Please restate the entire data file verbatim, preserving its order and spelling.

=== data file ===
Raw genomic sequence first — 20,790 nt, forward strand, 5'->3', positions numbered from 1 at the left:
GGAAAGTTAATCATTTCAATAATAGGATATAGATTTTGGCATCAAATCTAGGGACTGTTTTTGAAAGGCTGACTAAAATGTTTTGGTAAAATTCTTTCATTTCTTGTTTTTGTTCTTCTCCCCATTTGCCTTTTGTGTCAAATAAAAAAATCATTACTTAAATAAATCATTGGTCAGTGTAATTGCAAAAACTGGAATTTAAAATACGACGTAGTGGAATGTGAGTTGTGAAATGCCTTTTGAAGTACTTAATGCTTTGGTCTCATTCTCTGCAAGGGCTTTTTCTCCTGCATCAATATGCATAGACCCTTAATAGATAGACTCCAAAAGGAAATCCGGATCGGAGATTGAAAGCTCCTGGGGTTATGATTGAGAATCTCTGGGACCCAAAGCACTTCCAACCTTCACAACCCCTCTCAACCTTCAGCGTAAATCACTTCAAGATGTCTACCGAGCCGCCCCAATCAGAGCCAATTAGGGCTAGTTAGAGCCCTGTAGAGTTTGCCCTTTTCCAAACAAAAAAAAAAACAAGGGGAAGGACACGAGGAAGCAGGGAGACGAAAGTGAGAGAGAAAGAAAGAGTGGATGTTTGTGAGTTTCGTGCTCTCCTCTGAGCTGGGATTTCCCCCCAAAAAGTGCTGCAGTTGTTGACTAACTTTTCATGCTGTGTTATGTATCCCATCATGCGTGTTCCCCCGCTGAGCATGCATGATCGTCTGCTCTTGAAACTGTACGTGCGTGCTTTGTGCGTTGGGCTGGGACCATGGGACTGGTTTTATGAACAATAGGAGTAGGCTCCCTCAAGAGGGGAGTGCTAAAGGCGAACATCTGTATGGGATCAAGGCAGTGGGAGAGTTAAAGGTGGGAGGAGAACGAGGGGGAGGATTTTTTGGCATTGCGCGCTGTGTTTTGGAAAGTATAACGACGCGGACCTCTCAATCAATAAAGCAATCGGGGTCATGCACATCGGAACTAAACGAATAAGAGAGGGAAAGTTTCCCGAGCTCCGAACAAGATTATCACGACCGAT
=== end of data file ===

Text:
Raw genomic sequence first — 20,790 nt, forward strand, 5'->3', positions numbered from 1 at the left:
GGAAAGTTAATCATTTCAATAATAGGATATAGATTTTGGCATCAAATCTAGGGACTGTTTTTGAAAGGCTGACTAAAATGTTTTGGTAAAATTCTTTCATTTCTTGTTTTTGTTCTTCTCCCCATTTGCCTTTTGTGTCAAATAAAAAAATCATTACTTAAATAAATCATTGGTCAGTGTAATTGCAAAAACTGGAATTTAAAATACGACGTAGTGGAATGTGAGTTGTGAAATGCCTTTTGAAGTACTTAATGCTTTGGTCTCATTCTCTGCAAGGGCTTTTTCTCCTGCATCAATATGCATAGACCCTTAATAGATAGACTCCAAAAGGAAATCCGGATCGGAGATTGAAAGCTCCTGGGGTTATGATTGAGAATCTCTGGGACCCAAAGCACTTCCAACCTTCACAACCCCTCTCAACCTTCAGCGTAAATCACTTCAAGATGTCTACCGAGCCGCCCCAATCAGAGCCAATTAGGGCTAGTTAGAGCCCTGTAGAGTTTGCCCTTTTCCAAACAAAAAAAAAAACAAGGGGAAGGACACGAGGAAGCAGGGAGACGAAAGTGAGAGAGAAAGAAAGAGTGGATGTTTGTGAGTTTCGTGCTCTCCTCTGAGCTGGGATTTCCCCCCAAAAAGTGCTGCAGTTGTTGACTAACTTTTCATGCTGTGTTATGTATCCCATCATGCGTGTTCCCCCGCTGAGCATGCATGATCGTCTGCTCTTGAAACTGTACGTGCGTGCTTTGTGCGTTGGGCTGGGACCATGGGACTGGTTTTATGAACAATAGGAGTAGGCTCCCTCAAGAGGGGAGTGCTAAAGGCGAACATCTGTATGGGATCAAGGCAGTGGGAGAGTTAAAGGTGGGAGGAGAACGAGGGGGAGGATTTTTTGGCATTGCGCGCTGTGTTTTGGAAAGTATAACGACGCGGACCTCTCAATCAATAAAGCAATCGGGGTCATGCACATCGGAACTAAACGAATAAGAGAGGGAAAGTTTCCCGAGCTCCGAACAAGATTATCACGACCGAT